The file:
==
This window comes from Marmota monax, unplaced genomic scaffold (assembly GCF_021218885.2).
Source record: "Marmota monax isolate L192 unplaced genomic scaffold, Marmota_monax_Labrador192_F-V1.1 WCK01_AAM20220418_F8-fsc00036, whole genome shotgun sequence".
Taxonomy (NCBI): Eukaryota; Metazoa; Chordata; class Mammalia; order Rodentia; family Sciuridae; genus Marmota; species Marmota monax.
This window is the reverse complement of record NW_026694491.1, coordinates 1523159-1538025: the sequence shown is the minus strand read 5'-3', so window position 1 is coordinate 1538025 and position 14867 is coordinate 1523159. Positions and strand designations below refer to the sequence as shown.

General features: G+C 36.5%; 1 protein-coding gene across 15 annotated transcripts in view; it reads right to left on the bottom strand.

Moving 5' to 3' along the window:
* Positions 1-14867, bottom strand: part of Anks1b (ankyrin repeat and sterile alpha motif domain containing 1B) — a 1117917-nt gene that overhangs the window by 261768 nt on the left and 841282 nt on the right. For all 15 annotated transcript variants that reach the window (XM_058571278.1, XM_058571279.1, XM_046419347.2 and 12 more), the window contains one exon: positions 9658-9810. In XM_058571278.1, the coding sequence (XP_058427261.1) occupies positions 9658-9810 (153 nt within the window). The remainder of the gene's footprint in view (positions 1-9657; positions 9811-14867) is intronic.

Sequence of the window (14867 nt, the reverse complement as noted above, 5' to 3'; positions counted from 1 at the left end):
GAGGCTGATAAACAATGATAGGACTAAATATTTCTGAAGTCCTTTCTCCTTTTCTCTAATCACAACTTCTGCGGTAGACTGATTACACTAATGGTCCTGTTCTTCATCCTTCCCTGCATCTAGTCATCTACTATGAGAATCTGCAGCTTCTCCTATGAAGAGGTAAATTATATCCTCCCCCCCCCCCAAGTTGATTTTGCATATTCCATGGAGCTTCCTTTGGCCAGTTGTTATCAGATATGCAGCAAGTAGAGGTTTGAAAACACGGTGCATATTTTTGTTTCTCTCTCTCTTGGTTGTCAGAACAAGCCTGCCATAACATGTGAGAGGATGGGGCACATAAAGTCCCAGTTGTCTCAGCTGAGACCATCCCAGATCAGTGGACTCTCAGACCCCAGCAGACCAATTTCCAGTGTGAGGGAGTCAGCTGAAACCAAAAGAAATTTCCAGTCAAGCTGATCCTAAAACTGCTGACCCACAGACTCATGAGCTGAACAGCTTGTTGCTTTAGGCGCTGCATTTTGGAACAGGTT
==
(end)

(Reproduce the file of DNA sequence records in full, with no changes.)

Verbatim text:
This window comes from Marmota monax, unplaced genomic scaffold (assembly GCF_021218885.2).
Source record: "Marmota monax isolate L192 unplaced genomic scaffold, Marmota_monax_Labrador192_F-V1.1 WCK01_AAM20220418_F8-fsc00036, whole genome shotgun sequence".
Taxonomy (NCBI): Eukaryota; Metazoa; Chordata; class Mammalia; order Rodentia; family Sciuridae; genus Marmota; species Marmota monax.
This window is the reverse complement of record NW_026694491.1, coordinates 1523159-1538025: the sequence shown is the minus strand read 5'-3', so window position 1 is coordinate 1538025 and position 14867 is coordinate 1523159. Positions and strand designations below refer to the sequence as shown.

General features: G+C 36.5%; 1 protein-coding gene across 15 annotated transcripts in view; it reads right to left on the bottom strand.

Moving 5' to 3' along the window:
* Positions 1-14867, bottom strand: part of Anks1b (ankyrin repeat and sterile alpha motif domain containing 1B) — a 1117917-nt gene that overhangs the window by 261768 nt on the left and 841282 nt on the right. For all 15 annotated transcript variants that reach the window (XM_058571278.1, XM_058571279.1, XM_046419347.2 and 12 more), the window contains one exon: positions 9658-9810. In XM_058571278.1, the coding sequence (XP_058427261.1) occupies positions 9658-9810 (153 nt within the window). The remainder of the gene's footprint in view (positions 1-9657; positions 9811-14867) is intronic.

Sequence of the window (14867 nt, the reverse complement as noted above, 5' to 3'; positions counted from 1 at the left end):
GAGGCTGATAAACAATGATAGGACTAAATATTTCTGAAGTCCTTTCTCCTTTTCTCTAATCACAACTTCTGCGGTAGACTGATTACACTAATGGTCCTGTTCTTCATCCTTCCCTGCATCTAGTCATCTACTATGAGAATCTGCAGCTTCTCCTATGAAGAGGTAAATTATATCCTCCCCCCCCCCCAAGTTGATTTTGCATATTCCATGGAGCTTCCTTTGGCCAGTTGTTATCAGATATGCAGCAAGTAGAGGTTTGAAAACACGGTGCATATTTTTGTTTCTCTCTCTCTTGGTTGTCAGAACAAGCCTGCCATAACATGTGAGAGGATGGGGCACATAAAGTCCCAGTTGTCTCAGCTGAGACCATCCCAGATCAGTGGACTCTCAGACCCCAGCAGACCAATTTCCAGTGTGAGGGAGTCAGCTGAAACCAAAAGAAATTTCCAGTCAAGCTGATCCTAAAACTGCTGACCCACAGACTCATGAGCTGAACAGCTTGTTGCTTTAGGCGCTGCATTTTGGAACAGGTT